In recent years, award ceremonies, particularly in the film industry, have been dogged by a neglectful lack of representation for minorities.
In January 2015, the Academy Awards bestowed all twenty acting nominations to solely white performers for the second consecutive year, an institutionalised snub which was brought to the attention of the online world through the viral hashtag #OscarsSoWhite.
Discourse surrounding these issues usually centres on nominations and awards, but this year’s Globes have given the industry another major diversity problem to consider after it was revealed by The Los Angeles Times in February that the Hollywood Foreign Press Association (HFPA), the organisation of journalists who decide the nominations and then winners of each award, currently have no Black members amongst its roughly 90-strong association. They also haven’t had a new Black member since 2002.
It is perhaps a more shocking revelation than previous egregious anti-diverse acting and director focused snubs, as it is clear that this problem exists at the deepest roots of one of the entertainment industry’s most influential trees.
Thankfully, the acting categories seem to recognise their nominees meritocratically and in the spirit of diversity – despite their curators’ lack of it – with Mahershala Ali (Swan Song), Denzel Washington (The Tragedy of Macbeth) and Will Smith (King Richard) all staking strong claims in the ‘Best Actor – Motion Picture Drama’ category as well as Ariana DeBose (West Side Story) Aunjanue Ellis (King Richard) and Ruth Negga (Passing) with the ‘Best Supporting Actress – Motion Picture’.
These are positives, but there is a notable lack of similar treatment in many of the other categories.
Whether this is further neglect on the part of the HFPA, a diversity problem that runs through casting, marketing and exposure, or, more simply, if each nominee is justly in receipt of their nomination, it is hard to say without having watched every minute of the selected works and performers. Unfortunately, those who have the privilege of doing so are the ones with a deeply troubling representation issue at the core of their organisation.
With Hollywood’s ethical record and treatment of minorities surrounded by serious questions, it is hard to open one’s mind to the less cynical appraisal.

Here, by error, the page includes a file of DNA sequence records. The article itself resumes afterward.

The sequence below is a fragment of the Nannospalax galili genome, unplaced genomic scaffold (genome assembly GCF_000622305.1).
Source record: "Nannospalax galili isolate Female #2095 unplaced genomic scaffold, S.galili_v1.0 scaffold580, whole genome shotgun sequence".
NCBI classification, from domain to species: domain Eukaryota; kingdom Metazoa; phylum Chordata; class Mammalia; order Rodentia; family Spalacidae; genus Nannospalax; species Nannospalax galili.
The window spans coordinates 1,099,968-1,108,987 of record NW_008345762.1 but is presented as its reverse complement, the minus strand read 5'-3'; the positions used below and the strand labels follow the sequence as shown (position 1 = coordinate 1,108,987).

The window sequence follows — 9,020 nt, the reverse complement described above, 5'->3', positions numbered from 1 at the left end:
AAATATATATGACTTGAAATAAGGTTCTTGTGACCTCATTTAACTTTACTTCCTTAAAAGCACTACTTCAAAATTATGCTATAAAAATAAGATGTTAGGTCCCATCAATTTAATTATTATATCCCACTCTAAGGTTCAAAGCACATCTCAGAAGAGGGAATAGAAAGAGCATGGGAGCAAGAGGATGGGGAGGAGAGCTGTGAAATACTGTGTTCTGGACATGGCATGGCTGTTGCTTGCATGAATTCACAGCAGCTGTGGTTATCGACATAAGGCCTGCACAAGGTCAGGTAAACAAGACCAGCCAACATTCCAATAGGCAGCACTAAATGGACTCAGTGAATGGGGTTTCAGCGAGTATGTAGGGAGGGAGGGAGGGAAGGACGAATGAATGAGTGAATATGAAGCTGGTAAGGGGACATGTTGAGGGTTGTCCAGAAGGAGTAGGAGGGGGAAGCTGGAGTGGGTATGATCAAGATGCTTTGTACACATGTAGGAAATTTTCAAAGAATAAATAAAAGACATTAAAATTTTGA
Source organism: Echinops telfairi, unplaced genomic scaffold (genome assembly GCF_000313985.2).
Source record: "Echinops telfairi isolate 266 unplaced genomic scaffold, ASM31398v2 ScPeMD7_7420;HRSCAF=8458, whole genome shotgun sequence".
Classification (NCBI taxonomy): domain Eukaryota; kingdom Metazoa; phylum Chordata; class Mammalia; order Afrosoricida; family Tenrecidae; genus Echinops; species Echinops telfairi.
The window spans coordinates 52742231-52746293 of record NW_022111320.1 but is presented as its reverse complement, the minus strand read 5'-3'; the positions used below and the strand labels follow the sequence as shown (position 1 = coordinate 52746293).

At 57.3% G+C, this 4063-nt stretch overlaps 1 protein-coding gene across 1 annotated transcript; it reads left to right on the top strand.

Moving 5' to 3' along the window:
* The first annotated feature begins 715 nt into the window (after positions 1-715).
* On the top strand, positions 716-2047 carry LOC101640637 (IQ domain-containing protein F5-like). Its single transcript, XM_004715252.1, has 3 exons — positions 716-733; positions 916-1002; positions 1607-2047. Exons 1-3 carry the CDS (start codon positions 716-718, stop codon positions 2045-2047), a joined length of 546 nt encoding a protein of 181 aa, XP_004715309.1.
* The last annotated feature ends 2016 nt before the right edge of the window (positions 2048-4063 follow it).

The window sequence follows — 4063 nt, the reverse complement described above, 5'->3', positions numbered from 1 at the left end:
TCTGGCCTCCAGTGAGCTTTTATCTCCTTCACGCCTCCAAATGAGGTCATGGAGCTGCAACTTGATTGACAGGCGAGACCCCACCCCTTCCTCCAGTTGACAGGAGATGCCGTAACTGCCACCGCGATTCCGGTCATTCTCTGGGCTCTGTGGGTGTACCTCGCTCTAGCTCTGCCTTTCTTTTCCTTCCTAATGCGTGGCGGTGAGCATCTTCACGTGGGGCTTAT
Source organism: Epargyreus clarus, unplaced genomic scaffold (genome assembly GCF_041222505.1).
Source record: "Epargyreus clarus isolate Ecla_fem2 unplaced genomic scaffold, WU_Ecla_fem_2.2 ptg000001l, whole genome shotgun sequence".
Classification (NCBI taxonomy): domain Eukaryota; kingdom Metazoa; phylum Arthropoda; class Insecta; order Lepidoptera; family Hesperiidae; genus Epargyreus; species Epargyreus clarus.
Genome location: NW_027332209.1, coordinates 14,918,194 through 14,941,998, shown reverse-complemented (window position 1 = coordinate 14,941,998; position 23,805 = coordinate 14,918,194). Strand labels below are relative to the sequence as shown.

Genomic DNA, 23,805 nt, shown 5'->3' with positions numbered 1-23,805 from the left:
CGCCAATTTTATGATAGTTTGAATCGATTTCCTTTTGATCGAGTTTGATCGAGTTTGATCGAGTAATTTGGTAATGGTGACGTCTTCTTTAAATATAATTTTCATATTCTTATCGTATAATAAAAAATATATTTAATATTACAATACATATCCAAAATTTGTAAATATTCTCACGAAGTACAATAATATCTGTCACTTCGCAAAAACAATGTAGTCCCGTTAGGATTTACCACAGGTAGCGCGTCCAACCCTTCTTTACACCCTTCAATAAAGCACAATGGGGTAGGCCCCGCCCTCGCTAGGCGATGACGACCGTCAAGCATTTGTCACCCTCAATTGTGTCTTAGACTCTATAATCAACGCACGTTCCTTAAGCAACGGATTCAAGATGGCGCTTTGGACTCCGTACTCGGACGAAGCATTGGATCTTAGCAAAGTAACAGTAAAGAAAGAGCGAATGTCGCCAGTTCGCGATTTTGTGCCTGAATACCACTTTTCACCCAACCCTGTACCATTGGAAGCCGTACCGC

However, there has been an encouraging fightback in the face of these issues. NBC dropped their television coverage of the Golden Globes for the first time since they initially broadcasted the event back in 1996, and one of Hollywood’s biggest names, Tom Cruise, has handed his three Golden Globes back in protest. Whether that was performative or a statement of further intent is impossible to know, but either way marks an improvement on the past when confronting the issues of the industry.
Yet again, the celebration of cinematic talent will once again be marred by these recurring problems, but should not detract from cinema’s impressive comeback on an artistic level after the 2020 Covid-19 write-off. It seems the standard of acting has rarely been higher; acting titans such as Denzel Washington, Nicole Kidman and Leonardo DiCaprio are joined by film debutants Alana Haim and Rachel Zegler.
As for the finished products, not all of the nominated films have been released in the United Kingdom, leaving hearsay and press reviews as our current barometers for the success of films like Paul Thomas Anderson’s Licorice Pizza or Kenneth Branagh’s semi-autobiographical feature Belfast, both of which are frontrunners for ‘Best Picture Drama’ and ‘Best Picture Musical/Comedy’ respectively.
However, Jane Campion’s The Power of the Dog, Denis Villeneuve’s Dune, and Steven Spielberg’s West Side Story remake are three excellent entries that are available to audiences here.
All three are shot by big-name directors, particularly the latter, and would come with my strongest recommendation. Although, it is not sufficiently apparent that audiences are responding to the overwhelmingly positive press reviews, especially for West Side Story which is strangely failing to capitalise on its helmsman’s legendary name and the 1961 original’s historic prestige. Spielberg’s first film musical is a vast improvement on Wise and Robbins adaptation and has more than enough in all departments to satisfy audiences if they would only get through the door.
This is obviously an ongoing concern for such directors who are focused more on the art than the profits, but the struggle to break even is forcing artistic cinema further and further into uncertainty.